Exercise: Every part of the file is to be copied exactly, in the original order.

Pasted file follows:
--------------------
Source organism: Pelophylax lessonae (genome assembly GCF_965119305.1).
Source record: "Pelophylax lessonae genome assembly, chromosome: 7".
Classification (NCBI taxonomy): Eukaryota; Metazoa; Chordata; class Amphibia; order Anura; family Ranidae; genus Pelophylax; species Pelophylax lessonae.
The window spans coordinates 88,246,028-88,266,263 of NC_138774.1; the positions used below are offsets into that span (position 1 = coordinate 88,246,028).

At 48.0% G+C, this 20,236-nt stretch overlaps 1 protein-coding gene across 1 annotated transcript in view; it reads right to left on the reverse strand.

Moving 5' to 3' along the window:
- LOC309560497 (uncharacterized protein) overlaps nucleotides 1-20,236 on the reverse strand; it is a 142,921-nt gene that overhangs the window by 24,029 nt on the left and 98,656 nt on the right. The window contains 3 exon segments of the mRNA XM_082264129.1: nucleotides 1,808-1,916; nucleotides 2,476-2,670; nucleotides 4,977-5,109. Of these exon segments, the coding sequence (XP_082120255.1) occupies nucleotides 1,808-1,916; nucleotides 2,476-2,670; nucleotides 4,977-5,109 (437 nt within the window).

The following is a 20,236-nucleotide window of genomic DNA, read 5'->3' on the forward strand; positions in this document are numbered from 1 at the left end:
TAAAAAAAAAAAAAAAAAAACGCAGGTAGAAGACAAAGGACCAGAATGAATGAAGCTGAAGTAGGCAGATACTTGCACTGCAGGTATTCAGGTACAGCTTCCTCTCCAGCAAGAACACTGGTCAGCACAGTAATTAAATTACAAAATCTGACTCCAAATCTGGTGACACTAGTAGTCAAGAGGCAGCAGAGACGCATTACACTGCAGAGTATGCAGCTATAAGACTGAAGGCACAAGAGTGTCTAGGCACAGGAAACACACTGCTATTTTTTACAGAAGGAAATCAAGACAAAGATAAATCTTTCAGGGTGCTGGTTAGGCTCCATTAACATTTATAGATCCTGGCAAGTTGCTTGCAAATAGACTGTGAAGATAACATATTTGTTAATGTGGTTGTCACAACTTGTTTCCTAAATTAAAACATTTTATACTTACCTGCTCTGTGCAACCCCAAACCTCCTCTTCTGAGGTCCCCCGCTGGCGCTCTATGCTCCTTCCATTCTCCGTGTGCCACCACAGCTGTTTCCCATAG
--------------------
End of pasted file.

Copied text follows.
Source organism: Pelophylax lessonae (genome assembly GCF_965119305.1).
Source record: "Pelophylax lessonae genome assembly, chromosome: 7".
Classification (NCBI taxonomy): Eukaryota; Metazoa; Chordata; class Amphibia; order Anura; family Ranidae; genus Pelophylax; species Pelophylax lessonae.
The window spans coordinates 88,246,028-88,266,263 of NC_138774.1; the positions used below are offsets into that span (position 1 = coordinate 88,246,028).

At 48.0% G+C, this 20,236-nt stretch overlaps 1 protein-coding gene across 1 annotated transcript in view; it reads right to left on the reverse strand.

Moving 5' to 3' along the window:
- LOC309560497 (uncharacterized protein) overlaps nucleotides 1-20,236 on the reverse strand; it is a 142,921-nt gene that overhangs the window by 24,029 nt on the left and 98,656 nt on the right. The window contains 3 exon segments of the mRNA XM_082264129.1: nucleotides 1,808-1,916; nucleotides 2,476-2,670; nucleotides 4,977-5,109. Of these exon segments, the coding sequence (XP_082120255.1) occupies nucleotides 1,808-1,916; nucleotides 2,476-2,670; nucleotides 4,977-5,109 (437 nt within the window).

The following is a 20,236-nucleotide window of genomic DNA, read 5'->3' on the forward strand; positions in this document are numbered from 1 at the left end:
TAAAAAAAAAAAAAAAAAAACGCAGGTAGAAGACAAAGGACCAGAATGAATGAAGCTGAAGTAGGCAGATACTTGCACTGCAGGTATTCAGGTACAGCTTCCTCTCCAGCAAGAACACTGGTCAGCACAGTAATTAAATTACAAAATCTGACTCCAAATCTGGTGACACTAGTAGTCAAGAGGCAGCAGAGACGCATTACACTGCAGAGTATGCAGCTATAAGACTGAAGGCACAAGAGTGTCTAGGCACAGGAAACACACTGCTATTTTTTACAGAAGGAAATCAAGACAAAGATAAATCTTTCAGGGTGCTGGTTAGGCTCCATTAACATTTATAGATCCTGGCAAGTTGCTTGCAAATAGACTGTGAAGATAACATATTTGTTAATGTGGTTGTCACAACTTGTTTCCTAAATTAAAACATTTTATACTTACCTGCTCTGTGCAACCCCAAACCTCCTCTTCTGAGGTCCCCCGCTGGCGCTCTATGCTCCTTCCATTCTCCGTGTGCCACCACAGCTGTTTCCCATAG